May 15, 2006, by Léon Krijnen
According to some people working with computers is very bad for mind and body.
While I’m wondering if that could be true, I’m fanatically hitting keys eight days a week, for work as well as for fun.
True or not, as someone who has been able, by some luck, to turn one of my hobbies into my job, I shouldn't’t complain about long hours.
Although I have to take care not to become addicted, always a problem where work and hobby meet.
Translation @ DutchCowboys
I think I’m socially functioning reasonable well, but whoever who in the real world is skeptical about it, send me a mail, or ping my chatserver.
While I guarantee a reply, there’s only one frequent warning signal regarding my computer behaviour: my still growing collection of reading glasses. One by one they’r being replaced by stronger pairs.
Bigger dangers out there on the web. Two warning were issued last week, both from scientific sources: working with older computers is very bad for morale. And old or new; if you’re sitting on your butt in front of them for too long, thrombosis is a real danger.
Regarding the old machines I fully agree, and I hope IT and budgeteers are reading with me: providing me with a new machine every six months or so is a very good investment indeed. Health, productivity, office morale, work ethos, everything will be better. Guaranteed ☺
The e-thrombosis showed up in one of my RSS feeds – courtesy Sydney Morning Herald. SMH mentions a story in the European Respiratory Journal, in which New Zealand researchers report a thrombosis, caused by computing too long.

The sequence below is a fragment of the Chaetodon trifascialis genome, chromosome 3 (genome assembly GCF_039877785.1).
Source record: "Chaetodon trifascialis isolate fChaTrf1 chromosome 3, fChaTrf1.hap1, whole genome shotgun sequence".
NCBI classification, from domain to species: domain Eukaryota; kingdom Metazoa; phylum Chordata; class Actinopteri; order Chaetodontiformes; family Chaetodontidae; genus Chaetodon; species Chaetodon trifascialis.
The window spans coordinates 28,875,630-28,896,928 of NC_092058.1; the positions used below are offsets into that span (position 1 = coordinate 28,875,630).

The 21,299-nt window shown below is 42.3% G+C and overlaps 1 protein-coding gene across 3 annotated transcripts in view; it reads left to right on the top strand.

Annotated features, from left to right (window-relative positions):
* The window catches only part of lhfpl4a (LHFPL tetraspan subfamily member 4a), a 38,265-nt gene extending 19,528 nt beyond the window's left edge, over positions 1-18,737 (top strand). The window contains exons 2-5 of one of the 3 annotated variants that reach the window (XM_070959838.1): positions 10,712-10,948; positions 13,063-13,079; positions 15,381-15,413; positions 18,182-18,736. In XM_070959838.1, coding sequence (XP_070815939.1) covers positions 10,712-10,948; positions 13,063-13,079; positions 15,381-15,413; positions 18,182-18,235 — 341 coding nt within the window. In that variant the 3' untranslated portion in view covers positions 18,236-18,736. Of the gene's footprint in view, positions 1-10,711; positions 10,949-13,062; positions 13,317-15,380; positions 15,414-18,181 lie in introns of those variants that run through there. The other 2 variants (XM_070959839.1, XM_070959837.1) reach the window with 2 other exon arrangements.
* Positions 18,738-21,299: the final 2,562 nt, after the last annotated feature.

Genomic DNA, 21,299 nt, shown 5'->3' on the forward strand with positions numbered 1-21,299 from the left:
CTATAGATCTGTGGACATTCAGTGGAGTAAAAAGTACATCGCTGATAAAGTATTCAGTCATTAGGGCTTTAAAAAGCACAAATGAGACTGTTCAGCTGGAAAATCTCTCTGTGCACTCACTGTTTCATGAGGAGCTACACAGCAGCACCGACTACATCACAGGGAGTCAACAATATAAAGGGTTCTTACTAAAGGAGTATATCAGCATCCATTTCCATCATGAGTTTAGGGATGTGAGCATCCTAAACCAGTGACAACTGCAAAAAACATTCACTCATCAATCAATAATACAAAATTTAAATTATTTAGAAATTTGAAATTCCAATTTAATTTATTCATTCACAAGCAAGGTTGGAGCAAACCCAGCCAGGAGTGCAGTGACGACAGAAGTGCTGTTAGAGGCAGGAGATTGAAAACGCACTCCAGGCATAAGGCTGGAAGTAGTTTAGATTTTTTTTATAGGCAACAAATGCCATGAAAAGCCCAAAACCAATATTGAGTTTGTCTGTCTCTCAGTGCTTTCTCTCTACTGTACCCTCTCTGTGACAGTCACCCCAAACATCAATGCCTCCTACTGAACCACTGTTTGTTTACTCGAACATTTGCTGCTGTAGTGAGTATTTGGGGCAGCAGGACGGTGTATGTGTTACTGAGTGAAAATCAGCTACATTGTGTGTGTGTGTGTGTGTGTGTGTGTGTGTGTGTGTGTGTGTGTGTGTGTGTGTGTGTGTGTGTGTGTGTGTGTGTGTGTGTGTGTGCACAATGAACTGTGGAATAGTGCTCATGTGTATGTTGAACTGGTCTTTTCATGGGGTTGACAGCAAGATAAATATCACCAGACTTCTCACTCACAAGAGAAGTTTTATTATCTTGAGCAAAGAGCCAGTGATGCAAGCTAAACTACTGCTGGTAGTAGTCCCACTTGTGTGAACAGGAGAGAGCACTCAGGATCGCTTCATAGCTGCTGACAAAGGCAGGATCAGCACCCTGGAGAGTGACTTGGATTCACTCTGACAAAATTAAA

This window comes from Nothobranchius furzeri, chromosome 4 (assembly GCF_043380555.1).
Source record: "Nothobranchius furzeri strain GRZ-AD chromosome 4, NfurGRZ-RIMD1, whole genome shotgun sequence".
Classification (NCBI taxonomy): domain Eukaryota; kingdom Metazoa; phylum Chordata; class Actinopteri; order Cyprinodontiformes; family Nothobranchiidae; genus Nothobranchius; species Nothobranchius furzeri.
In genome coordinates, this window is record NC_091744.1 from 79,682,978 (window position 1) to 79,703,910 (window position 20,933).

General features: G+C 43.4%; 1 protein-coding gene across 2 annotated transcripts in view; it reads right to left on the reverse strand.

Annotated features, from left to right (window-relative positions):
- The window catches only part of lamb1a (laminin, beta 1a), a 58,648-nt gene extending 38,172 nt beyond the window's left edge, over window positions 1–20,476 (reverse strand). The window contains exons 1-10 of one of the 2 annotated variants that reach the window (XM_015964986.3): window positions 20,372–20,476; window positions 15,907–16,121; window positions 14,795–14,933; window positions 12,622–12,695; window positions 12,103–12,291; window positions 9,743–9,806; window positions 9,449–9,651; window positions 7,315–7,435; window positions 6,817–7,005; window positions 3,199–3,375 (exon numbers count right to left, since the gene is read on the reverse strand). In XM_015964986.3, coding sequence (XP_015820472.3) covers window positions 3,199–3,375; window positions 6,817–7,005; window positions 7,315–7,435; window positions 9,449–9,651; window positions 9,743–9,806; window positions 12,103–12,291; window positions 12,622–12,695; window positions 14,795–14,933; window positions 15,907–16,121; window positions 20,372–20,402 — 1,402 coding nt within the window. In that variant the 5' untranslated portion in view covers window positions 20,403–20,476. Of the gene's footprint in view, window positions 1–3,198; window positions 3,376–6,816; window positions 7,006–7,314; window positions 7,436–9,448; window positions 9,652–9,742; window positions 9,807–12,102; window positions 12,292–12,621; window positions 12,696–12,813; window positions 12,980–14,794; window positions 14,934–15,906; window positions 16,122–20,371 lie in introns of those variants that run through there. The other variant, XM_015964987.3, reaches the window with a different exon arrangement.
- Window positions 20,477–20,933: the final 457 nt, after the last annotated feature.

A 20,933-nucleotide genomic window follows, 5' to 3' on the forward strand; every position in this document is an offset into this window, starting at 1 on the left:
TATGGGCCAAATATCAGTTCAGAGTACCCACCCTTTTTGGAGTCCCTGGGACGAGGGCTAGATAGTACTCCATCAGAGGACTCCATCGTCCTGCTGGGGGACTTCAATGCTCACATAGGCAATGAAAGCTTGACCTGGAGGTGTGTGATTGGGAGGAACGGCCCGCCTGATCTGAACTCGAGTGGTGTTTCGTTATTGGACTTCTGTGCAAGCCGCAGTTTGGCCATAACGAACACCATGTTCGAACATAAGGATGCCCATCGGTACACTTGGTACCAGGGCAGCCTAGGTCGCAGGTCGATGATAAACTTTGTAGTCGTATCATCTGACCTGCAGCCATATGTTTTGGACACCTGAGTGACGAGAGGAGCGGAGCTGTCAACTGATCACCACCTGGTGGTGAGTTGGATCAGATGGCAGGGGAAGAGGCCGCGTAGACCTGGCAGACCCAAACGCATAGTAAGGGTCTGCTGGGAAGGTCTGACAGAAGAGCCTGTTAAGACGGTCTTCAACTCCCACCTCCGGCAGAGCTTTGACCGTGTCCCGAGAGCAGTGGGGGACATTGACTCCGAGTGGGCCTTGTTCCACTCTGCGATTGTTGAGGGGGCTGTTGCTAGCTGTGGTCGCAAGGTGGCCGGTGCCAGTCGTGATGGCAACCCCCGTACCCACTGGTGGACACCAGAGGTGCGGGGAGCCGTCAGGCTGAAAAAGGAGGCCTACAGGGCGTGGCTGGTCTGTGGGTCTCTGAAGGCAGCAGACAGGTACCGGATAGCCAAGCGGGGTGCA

Before you start running away from your screen, the case in question looks pretty extreme, even to my ow standards.
A 32-year old webjunk – a patient indeed – ‘who used to sit immobile at his computer screen, at work and at home, for 12 hours a day, and on occasions for up to 18 hours’ .
At first he ignored a swollen calf – too busy chatting – became increasingly breathless in the ensuing weeks, and finally collapsed when a massive blood cloth that had formed in one of his leg veins, finally broke off and travelled to his lungs.
While I am very curious about the strength of his reading glasses, I can’t help wondering about some factors that might have influenced the research.
For decennia we’re been told that drinking too much coffee might be a cause of hart disease. Until someone mentioned another possibility: people who drink more coffee than the average, are also smoking, more than the average.
Someone who sits in front of his computer for 12 to 18 hours daily, hasn't got too much time time left to work on his fitness and his sex life will be completely virtual.
Fort the time being I’m not going to worry about defects caused by doing my work and/or hobby for too long.
What’s more: the sun starts shining. I put my Mac to sleep, perfect day to make some miles on my race bike.
Posted: May 15, 2006 10:00 AM (504 words). Tweet